There’s other things I’d like to do. Of course I want to get to the Olympics. I think that’s on my radar. The Ryder Cup is in September. There’s clear goals and clear things that I want to be part of and that don’t involve — they don’t necessarily involve, like I’m not just saying, look, I want to win Olympic Gold or I want to win The Ryder Cup. They are obvious but I would really like to be part of them to start with.

And then, you know, just clear signs of improvement. There are certain parts of my game that I want to improve. Certain things about myself that I want to do better and places that I want to go.

On what a good start to the year means and how it helps?

I think momentum. You know, from my two personal experiences, 2017, I had been in a slump for most of 2015 and 2016 and I felt like by the end of 2016, I was playing really well.

2017, I felt very ready to have a really good year. Felt very ready to win a tournament again, and it just so happened again that it was this one, and I think it just proved to myself that I was sort of back where I wanted to be and I think that gave me a lot of confidence.

Fast forward a year, I think I’ve had the best year of my life, and 2018 was just proof that it wasn’t going to like not happen again. I was continuing my good form.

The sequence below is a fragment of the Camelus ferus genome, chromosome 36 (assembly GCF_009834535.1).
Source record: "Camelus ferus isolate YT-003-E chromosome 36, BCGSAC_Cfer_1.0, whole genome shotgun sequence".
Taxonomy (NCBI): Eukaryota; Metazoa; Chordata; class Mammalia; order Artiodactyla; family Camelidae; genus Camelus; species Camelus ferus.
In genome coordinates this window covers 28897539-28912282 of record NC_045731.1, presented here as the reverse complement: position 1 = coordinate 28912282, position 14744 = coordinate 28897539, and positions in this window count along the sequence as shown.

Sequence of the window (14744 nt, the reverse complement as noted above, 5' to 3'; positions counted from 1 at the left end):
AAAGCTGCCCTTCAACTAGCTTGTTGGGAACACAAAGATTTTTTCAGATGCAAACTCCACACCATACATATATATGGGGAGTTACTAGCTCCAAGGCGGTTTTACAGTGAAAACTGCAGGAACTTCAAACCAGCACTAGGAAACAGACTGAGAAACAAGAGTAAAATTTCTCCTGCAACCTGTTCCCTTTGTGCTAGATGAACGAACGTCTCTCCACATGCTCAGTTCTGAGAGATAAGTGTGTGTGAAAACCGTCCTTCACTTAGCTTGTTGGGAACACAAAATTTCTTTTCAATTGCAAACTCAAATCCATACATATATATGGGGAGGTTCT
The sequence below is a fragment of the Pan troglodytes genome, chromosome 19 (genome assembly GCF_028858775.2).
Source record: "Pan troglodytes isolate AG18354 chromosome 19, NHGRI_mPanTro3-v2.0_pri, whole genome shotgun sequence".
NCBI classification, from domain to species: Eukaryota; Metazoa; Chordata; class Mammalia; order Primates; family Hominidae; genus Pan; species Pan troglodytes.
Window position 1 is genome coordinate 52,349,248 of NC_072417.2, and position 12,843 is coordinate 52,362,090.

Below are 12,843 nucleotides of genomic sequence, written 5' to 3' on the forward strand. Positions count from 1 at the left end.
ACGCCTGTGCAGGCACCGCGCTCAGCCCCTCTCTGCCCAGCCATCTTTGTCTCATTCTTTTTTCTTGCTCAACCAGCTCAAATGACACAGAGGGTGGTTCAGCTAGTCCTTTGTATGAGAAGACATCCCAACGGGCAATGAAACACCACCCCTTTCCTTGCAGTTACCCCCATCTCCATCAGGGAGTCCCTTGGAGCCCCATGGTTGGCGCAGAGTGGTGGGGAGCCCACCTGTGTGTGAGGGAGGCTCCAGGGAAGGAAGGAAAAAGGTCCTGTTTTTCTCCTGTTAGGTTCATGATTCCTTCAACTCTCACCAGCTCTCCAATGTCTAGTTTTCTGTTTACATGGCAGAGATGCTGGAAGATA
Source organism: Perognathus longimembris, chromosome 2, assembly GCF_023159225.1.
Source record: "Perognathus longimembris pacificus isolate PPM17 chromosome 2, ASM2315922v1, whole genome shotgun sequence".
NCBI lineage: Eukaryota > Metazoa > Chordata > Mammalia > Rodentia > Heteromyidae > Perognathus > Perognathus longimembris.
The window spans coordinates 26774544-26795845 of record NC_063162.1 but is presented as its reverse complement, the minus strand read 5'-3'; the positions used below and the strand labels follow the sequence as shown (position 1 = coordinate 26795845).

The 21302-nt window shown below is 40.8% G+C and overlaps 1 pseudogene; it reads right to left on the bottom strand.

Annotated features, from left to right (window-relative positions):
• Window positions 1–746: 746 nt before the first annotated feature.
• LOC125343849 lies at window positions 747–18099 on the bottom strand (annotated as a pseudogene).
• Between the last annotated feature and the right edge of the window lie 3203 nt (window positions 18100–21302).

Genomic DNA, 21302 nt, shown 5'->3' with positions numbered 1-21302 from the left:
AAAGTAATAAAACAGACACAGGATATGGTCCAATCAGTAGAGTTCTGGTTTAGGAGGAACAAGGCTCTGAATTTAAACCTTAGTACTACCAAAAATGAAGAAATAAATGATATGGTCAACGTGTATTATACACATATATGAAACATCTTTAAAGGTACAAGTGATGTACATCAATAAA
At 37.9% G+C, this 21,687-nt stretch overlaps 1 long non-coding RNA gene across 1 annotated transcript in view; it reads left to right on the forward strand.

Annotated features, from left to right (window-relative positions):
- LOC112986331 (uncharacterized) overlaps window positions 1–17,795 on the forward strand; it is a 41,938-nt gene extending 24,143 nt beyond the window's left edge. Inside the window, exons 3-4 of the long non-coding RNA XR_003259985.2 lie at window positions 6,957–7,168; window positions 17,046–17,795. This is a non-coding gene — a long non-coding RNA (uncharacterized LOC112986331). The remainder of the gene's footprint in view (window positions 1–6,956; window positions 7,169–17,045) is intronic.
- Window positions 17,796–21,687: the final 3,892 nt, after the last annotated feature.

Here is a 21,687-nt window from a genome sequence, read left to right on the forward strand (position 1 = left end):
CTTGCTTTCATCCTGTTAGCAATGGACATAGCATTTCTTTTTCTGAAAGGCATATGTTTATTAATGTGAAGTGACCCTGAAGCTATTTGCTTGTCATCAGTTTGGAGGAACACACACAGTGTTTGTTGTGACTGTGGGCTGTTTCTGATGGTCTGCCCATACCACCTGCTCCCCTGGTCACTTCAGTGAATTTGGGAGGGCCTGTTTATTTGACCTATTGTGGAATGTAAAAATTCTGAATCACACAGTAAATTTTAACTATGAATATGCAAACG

Those were those two years. You’ve had a break, and you always come into this week with a little bit of an unknown. I people have played already like a week before, which is actually a really good idea.

So winning, there’s not really a better way to start the year than winning, so I think that’s a big part of it.

On how practical it was to cut events in a congested year?

I would like to cut a couple of events, but I would like to play as many as possible when it’s the Olympics, Ryder Cup, the FedExCup, get all the way through that and Race to Dubai, get all the way through that. You want to play every event possible in that respect.

I just feel like I’ve had two or three years where I’ve played a lot. I’ve been playing both tours, and I’ve done really well. But I would love more of a chance to have a bit of time off, a bit more time with the family or a bit more time developing my game instead of actually preparing for a tournament.